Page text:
One Tuesday every month, I’m going to round up a couple (maybe a few) awesome display typefaces to showcase and give a little breakdown on each one. If you have a suggestion you want me to take a look at, drop me a line. Let’s jump straight into some headline goodness.
Foundry : Pablo Impallari
Designer(s) : Pablo Impallari
So, I was perusing the Google web fonts list and noticed this addition by the same guy who did Lobster which I already showcased a while back. The trend of the two versions – one open and one fill – strikes again. The typeface references a distinct tattoo style with its rough edges, high contrast, and slight embellishments. It’s because of the unevenness that a long text setting never gets into a real rhythm. It does have punctuation, accents, and enough characters to cover the Latin character set so there is some flexibility there.
Foundry : newtypography
Designer(s) : Vernon Adams
Another typeface on the list the stuck out to me for setting headlines, was this Six Caps by Vernon Adams. An extremely condensed sans serif, these letters are tight. Text setting is out of the question as it is an all-uppercase font with the lowercase replaced by a small-caps copy of each letter. So you’re basically typing in ALL CAPS all the time. But, say you wanted to set the first word or two of paragraph apart in drop-cap fashion; then Six Caps might be a great choice. Or if you need to squeeze a four word bit into a tiny space, the economy of these letters tightness might just do the trick. That condensed form does lend to a modern, streamlined feel so be aware of that when using Six Caps.
And finally, I’d like to mention something different. It’s not a font or typeface per se but it completely falls in the realm of display typography and setting headlines. House Industries has finally released their Photo-Lettering project. It allows you to set some type with old PLINC alphabets, set layering colors, maybe some alternate or ligature options then buy the headline and receive it as a vector that you can mess with some more or drop into your design. They have started out with 38 styles and say they plan to release more. Definitely worth taking a look at and playing with a little bit. The interface is wonderful and intuitive; everything works like a charm. The site itself looks great as to be expected.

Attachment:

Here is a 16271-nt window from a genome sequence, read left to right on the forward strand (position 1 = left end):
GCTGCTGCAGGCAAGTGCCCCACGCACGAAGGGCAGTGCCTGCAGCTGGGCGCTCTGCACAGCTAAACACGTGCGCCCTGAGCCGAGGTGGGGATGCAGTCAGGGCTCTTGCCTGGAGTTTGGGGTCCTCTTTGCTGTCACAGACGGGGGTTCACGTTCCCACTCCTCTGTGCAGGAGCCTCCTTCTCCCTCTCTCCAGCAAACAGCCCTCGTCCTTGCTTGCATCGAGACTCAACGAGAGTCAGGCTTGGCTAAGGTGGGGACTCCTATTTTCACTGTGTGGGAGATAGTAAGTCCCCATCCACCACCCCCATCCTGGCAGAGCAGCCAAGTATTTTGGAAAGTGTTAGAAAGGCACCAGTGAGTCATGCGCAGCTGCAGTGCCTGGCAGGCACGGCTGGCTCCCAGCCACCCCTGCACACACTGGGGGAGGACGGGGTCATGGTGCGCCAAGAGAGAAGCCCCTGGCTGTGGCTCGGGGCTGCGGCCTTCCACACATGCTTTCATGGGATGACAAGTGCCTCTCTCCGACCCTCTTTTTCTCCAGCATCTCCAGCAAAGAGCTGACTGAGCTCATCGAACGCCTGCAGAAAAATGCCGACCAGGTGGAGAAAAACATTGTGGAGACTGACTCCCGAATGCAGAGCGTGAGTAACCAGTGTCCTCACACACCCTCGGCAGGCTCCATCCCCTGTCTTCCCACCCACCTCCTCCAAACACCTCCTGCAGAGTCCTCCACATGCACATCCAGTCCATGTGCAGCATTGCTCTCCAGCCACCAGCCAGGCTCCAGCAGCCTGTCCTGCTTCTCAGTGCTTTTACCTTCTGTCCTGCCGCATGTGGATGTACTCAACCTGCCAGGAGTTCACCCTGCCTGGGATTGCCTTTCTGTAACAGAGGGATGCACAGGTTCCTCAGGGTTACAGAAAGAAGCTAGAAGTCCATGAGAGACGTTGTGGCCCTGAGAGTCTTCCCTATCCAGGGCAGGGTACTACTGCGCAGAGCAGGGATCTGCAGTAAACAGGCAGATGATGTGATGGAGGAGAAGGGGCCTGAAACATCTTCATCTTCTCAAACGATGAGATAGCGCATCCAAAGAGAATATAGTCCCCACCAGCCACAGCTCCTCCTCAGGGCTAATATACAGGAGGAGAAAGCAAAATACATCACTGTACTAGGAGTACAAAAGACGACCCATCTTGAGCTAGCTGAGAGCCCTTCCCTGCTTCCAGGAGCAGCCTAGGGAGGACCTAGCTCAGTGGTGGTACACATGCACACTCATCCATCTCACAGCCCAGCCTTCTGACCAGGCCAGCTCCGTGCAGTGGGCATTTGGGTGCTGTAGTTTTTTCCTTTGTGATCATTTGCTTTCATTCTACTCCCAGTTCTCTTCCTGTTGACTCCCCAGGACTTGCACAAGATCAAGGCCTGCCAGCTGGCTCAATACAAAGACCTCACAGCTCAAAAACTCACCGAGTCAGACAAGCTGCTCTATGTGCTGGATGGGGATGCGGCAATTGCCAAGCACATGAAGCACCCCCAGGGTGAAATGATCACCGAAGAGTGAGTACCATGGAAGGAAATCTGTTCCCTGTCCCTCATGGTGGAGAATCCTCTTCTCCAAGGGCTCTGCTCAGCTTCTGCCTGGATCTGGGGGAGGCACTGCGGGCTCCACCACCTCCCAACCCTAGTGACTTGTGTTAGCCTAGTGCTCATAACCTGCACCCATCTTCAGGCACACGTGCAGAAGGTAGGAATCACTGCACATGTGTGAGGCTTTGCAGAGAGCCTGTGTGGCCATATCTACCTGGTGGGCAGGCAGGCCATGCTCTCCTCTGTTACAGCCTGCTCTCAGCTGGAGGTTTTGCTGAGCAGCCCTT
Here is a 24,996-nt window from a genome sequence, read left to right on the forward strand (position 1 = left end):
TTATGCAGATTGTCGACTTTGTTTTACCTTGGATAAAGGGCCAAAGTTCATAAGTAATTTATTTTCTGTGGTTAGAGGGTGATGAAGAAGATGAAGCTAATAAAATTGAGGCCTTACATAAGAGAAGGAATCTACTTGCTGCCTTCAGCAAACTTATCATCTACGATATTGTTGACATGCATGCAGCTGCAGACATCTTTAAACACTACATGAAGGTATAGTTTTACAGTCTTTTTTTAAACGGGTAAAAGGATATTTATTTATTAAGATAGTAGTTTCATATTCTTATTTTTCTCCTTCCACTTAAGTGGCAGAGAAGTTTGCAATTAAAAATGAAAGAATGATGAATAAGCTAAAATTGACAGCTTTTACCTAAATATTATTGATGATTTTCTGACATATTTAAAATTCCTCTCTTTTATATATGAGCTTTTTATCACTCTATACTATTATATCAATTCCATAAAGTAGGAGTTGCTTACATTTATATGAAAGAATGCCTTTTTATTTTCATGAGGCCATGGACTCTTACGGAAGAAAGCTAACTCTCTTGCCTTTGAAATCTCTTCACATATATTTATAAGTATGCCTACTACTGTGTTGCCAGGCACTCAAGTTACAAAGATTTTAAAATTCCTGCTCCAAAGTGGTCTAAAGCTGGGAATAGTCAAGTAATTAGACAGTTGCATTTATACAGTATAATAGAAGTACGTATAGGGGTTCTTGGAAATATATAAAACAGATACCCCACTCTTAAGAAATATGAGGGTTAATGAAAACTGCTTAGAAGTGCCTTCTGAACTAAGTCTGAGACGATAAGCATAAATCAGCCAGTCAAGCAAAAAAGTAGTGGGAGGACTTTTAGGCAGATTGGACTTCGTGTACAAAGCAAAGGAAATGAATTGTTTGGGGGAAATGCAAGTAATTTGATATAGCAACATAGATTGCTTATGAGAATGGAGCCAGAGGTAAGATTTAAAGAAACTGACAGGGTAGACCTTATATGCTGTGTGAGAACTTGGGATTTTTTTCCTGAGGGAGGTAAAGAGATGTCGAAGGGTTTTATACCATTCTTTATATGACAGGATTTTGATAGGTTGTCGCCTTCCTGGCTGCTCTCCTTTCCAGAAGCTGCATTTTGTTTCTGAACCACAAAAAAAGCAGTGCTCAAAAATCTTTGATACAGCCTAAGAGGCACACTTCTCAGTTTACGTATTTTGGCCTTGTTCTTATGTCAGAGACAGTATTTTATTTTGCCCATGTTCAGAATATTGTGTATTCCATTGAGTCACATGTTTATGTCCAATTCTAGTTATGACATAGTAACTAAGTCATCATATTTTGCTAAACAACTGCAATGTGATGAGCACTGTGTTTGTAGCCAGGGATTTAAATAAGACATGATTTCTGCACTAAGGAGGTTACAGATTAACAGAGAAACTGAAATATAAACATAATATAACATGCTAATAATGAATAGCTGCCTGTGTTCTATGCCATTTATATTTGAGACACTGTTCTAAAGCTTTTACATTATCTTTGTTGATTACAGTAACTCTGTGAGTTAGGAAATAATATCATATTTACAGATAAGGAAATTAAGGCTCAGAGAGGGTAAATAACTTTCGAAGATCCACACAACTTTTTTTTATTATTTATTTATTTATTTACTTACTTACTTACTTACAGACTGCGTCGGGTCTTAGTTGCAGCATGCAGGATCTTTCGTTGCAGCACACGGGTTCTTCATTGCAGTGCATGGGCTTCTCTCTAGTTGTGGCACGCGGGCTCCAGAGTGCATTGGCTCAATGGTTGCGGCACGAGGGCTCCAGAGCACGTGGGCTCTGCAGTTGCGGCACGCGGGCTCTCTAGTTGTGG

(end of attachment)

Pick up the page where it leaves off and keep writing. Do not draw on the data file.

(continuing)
Now for the critical part. I’m not sold yet on the pricing or really the whole business model. I think of fonts as an investment in a tool that I can carry around in my toolbox and pull out whenever the need might arise. With a font installed on my computer, I can tweak and style and size to my hearts content in a Character palette. I can access all sorts of OpenType features.
Then again, maybe I’m not the niche audience. I’m a graphic designer with the Adobe Creative Suite and tons of knowledge on how to use those programs. You get a vector PDF which can be edited in Illustrator but more importantly, could also just as easily be dropped into someone’s Office Word document above a page of Comic Sans.
That shouldn’t sound too harsh because I don’t mean it to be. I think there is a definite cost/benefit analysis to be done based on the quantity of headlines that you need. I still totally recommend that you check it out. Heck, even sign up for an account and get one FREE setting to download. Then let me know what you think in the comments.